Volvo uses its “Scalable Product Architecture” platform for the first all-new S60 in eight years. It’s got new styling, with changed proportions front to rear, and a wheelbase lengthened by almost four inches. Standard safety features from the most basic model on up include forward collision warning and mitigation with pedestrian/cyclist/large-animal detection, lane-departure warning and mitigation, oncoming-traffic mitigation (with evasive self-steering if a vehicle from the opposite direction is coming toward you), road-sign identification, and Volvo On-Call telematics. Conveniences run to a panoramic sunroof, heated windshield wipers and washers, rain-sensing wipers, driver-seat memory, satellite radio, Apple CarPlay/Android Auto functionality, and power-folding rear-seat outer headrests.
There is generous head- and legroom in front. Headroom in back is only slightly reduced, but still quite good for most folks, and there’s plenty of legroom unless the seat ahead must be pushed fully back. Three adults could fit across the rear seat, but a sizeable floor tunnel crimps the center passenger’s foot space. Driver vision suffers to the sides (blame thick roof pillars) and rear corners.
The ample room for passengers doesn’t carry over to their stuff. Interior storage is fairly average, though this is more true of the Polestar Engineered, which has a smaller glovebox and console bins than other S60s. Dual covered cup holders are in the console, and the pull-down center armrest in the rear seat has a shallow covered bin and pop-out cup holders. There are map pockets with bottle holders in the doors, and pouches on the backs of the front seats.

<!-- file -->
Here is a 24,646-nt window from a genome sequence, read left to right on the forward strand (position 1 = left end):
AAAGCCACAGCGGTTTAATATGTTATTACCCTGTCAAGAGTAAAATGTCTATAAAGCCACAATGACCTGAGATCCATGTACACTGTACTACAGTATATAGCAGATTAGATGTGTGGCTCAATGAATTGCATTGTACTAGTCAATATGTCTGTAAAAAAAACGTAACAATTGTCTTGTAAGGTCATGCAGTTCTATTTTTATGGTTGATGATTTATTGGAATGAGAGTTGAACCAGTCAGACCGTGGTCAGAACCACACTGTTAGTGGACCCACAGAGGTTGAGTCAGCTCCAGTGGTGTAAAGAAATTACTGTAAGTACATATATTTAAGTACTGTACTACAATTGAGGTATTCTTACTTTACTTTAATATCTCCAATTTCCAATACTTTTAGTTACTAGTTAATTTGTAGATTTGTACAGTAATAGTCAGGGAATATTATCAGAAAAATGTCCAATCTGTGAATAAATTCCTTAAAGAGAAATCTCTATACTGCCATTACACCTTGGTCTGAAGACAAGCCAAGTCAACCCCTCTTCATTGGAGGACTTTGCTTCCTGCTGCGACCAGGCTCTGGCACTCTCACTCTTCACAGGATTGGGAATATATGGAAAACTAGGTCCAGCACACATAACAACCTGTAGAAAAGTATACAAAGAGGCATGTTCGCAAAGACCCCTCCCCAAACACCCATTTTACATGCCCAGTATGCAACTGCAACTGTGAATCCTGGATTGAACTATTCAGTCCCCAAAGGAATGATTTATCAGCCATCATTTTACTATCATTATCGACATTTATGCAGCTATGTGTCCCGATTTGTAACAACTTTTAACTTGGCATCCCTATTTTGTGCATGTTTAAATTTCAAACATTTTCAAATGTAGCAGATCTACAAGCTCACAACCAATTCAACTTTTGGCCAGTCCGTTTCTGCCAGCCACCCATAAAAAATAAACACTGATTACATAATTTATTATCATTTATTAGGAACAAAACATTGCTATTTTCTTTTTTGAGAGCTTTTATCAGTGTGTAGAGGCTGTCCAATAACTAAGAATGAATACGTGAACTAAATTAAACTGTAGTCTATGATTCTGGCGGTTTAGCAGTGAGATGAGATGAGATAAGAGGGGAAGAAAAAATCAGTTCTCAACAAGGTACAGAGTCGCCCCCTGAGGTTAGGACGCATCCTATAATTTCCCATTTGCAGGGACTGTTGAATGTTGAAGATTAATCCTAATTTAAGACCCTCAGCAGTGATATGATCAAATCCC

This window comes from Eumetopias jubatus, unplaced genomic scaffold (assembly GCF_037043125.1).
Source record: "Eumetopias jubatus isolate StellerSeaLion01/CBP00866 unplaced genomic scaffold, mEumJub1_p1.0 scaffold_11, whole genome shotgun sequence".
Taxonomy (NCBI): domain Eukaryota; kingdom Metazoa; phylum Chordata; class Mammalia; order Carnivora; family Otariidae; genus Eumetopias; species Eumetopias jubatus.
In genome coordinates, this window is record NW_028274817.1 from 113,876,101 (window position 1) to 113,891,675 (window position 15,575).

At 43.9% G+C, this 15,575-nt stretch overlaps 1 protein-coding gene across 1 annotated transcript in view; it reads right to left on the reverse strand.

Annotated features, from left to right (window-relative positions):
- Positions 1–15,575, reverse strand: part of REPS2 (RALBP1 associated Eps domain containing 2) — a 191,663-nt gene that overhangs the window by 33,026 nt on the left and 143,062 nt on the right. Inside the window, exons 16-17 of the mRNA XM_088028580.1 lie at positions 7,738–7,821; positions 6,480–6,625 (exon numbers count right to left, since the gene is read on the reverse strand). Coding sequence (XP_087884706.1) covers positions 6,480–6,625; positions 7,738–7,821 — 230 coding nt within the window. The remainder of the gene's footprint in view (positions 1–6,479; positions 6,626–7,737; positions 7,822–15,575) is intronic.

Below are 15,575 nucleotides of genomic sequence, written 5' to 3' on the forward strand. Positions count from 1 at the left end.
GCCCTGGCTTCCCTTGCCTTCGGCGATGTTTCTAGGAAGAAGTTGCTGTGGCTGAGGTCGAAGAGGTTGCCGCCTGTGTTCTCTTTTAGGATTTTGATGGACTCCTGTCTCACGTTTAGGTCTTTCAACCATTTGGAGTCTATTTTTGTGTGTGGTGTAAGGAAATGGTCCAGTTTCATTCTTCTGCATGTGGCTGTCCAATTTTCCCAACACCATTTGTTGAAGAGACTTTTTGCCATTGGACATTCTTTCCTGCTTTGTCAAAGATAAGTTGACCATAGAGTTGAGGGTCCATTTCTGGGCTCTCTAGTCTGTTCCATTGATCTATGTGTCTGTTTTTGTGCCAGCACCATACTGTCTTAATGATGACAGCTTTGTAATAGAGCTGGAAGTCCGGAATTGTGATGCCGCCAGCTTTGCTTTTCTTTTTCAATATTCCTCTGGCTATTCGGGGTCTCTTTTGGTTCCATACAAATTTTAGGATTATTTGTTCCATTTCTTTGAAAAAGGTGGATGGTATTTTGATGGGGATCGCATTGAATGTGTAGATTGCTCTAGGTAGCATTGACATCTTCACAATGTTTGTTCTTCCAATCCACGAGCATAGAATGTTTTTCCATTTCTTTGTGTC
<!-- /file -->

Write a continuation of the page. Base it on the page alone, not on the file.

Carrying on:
Volvo’s big, complicated Sensus infotainment interface is now employed in the S60. The vertically oriented touchscreen has “swipe” capability just like your cell phone, but it can be rife with choices that require a lot of concentration on the screen. Worse yet in our eyes, climate controls are also contained here, with the only freestanding buttons for front and rear defrosters. Sure, the dash is uncluttered—your mind, not so much.
The S60’s trunk is wide at the rear, square along the sides, and fairly spacious overall. Rear seat backs fold in a 60/40 split, resting at almost the same level as the cargo floor. The bulkhead behind the seat cuts down the space somewhat, but a pass-through in the middle of the seat allows for long objects to be carried.
All S60s start with a 2.0-liter 4-cylinder engine and 8-speed automatic transmission. The T5 engine is turbocharged for 250 horsepower. The T6 variant adds a supercharger to this for improved low-end response and 316 horsepower. T8s are all-wheel-drive plug-in hybrids, pairing the T6 engine with an electric motor at the rear wheels to make 400 system horsepower—except in the Polestar. It is rated at 415 horsepower and 494 lb-ft of torque, a jump of 22 lb-ft from the base T8.